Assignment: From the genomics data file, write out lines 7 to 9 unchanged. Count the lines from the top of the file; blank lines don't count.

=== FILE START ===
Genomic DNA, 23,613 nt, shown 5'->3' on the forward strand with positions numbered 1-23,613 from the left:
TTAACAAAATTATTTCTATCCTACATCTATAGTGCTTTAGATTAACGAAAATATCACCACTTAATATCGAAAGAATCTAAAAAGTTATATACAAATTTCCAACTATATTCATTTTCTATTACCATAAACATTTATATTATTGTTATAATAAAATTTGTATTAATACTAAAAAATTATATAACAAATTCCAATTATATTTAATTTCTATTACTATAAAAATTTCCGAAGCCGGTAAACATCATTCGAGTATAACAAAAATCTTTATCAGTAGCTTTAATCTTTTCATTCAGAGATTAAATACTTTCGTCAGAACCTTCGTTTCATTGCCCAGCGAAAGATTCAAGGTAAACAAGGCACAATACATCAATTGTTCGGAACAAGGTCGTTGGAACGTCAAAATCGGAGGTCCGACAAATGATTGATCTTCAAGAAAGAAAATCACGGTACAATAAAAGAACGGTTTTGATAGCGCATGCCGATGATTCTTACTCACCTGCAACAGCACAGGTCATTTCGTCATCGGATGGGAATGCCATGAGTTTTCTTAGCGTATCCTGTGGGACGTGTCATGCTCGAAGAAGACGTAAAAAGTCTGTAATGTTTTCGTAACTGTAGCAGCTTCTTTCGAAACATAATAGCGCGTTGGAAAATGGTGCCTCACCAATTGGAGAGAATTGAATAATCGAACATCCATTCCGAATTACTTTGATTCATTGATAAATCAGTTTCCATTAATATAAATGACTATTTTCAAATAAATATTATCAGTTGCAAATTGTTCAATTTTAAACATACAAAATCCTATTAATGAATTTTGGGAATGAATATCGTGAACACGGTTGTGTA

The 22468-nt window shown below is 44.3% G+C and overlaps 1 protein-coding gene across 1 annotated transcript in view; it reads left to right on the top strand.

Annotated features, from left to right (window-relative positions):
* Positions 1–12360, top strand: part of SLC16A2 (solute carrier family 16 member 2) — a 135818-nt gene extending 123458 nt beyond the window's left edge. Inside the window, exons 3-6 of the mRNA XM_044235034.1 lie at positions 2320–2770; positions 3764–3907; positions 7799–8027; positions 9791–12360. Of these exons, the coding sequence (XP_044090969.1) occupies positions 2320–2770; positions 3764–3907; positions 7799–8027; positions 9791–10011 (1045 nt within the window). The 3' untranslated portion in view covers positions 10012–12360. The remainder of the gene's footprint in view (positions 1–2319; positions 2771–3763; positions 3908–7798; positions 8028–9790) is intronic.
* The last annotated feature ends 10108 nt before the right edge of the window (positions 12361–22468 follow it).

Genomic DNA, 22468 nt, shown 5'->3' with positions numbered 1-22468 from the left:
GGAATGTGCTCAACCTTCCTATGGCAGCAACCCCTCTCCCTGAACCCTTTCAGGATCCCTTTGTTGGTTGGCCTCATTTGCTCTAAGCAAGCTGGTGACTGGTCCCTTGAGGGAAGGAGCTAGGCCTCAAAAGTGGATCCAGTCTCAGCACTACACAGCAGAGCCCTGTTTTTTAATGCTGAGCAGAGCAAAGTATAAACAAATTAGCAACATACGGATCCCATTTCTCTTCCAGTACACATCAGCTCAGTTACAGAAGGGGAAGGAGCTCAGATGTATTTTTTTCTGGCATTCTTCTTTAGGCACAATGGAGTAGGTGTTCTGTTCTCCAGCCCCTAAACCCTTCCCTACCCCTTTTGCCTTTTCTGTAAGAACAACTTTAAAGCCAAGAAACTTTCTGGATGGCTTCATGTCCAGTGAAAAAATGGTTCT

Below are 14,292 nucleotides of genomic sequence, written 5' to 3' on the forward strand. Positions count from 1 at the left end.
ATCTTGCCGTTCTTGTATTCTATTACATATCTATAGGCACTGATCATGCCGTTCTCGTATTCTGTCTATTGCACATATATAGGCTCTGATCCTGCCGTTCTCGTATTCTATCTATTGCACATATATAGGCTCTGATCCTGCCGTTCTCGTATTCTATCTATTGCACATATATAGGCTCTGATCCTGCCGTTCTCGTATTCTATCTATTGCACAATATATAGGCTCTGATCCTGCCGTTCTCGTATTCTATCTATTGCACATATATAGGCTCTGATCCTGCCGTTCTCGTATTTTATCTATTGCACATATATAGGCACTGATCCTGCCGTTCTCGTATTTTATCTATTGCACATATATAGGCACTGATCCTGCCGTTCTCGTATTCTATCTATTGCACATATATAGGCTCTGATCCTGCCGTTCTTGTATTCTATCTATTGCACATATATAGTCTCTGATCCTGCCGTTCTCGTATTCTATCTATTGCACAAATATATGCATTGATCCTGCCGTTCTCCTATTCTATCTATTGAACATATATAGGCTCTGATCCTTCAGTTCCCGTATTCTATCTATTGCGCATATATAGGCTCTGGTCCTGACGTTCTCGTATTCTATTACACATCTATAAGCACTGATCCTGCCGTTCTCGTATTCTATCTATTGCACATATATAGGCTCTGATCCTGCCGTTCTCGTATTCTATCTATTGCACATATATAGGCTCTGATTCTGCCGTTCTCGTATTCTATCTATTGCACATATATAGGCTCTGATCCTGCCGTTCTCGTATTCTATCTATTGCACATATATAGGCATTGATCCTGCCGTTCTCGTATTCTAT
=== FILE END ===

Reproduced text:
Genomic DNA, 22468 nt, shown 5'->3' with positions numbered 1-22468 from the left:
GGAATGTGCTCAACCTTCCTATGGCAGCAACCCCTCTCCCTGAACCCTTTCAGGATCCCTTTGTTGGTTGGCCTCATTTGCTCTAAGCAAGCTGGTGACTGGTCCCTTGAGGGAAGGAGCTAGGCCTCAAAAGTGGATCCAGTCTCAGCACTACACAGCAGAGCCCTGTTTTTTAATGCTGAGCAGAGCAAAGTATAAACAAATTAGCAACATACGGATCCCATTTCTCTTCCAGTACACATCAGCTCAGTTACAGAAGGGGAAGGAGCTCAGATGTATTTTTTTCTGGCATTCTTCTTTAGGCACAATGGAGTAGGTGTTCTGTTCTCCAGCCCCTAAACCCTTCCCTACCCCTTTTGCCTTTTCTGTAAGAACAACTTTAAAGCCAAGAAACTTTCTGGATGGCTTCATGTCCAGTGAAAAAATGGTTCT

Below are 14,292 nucleotides of genomic sequence, written 5' to 3' on the forward strand. Positions count from 1 at the left end.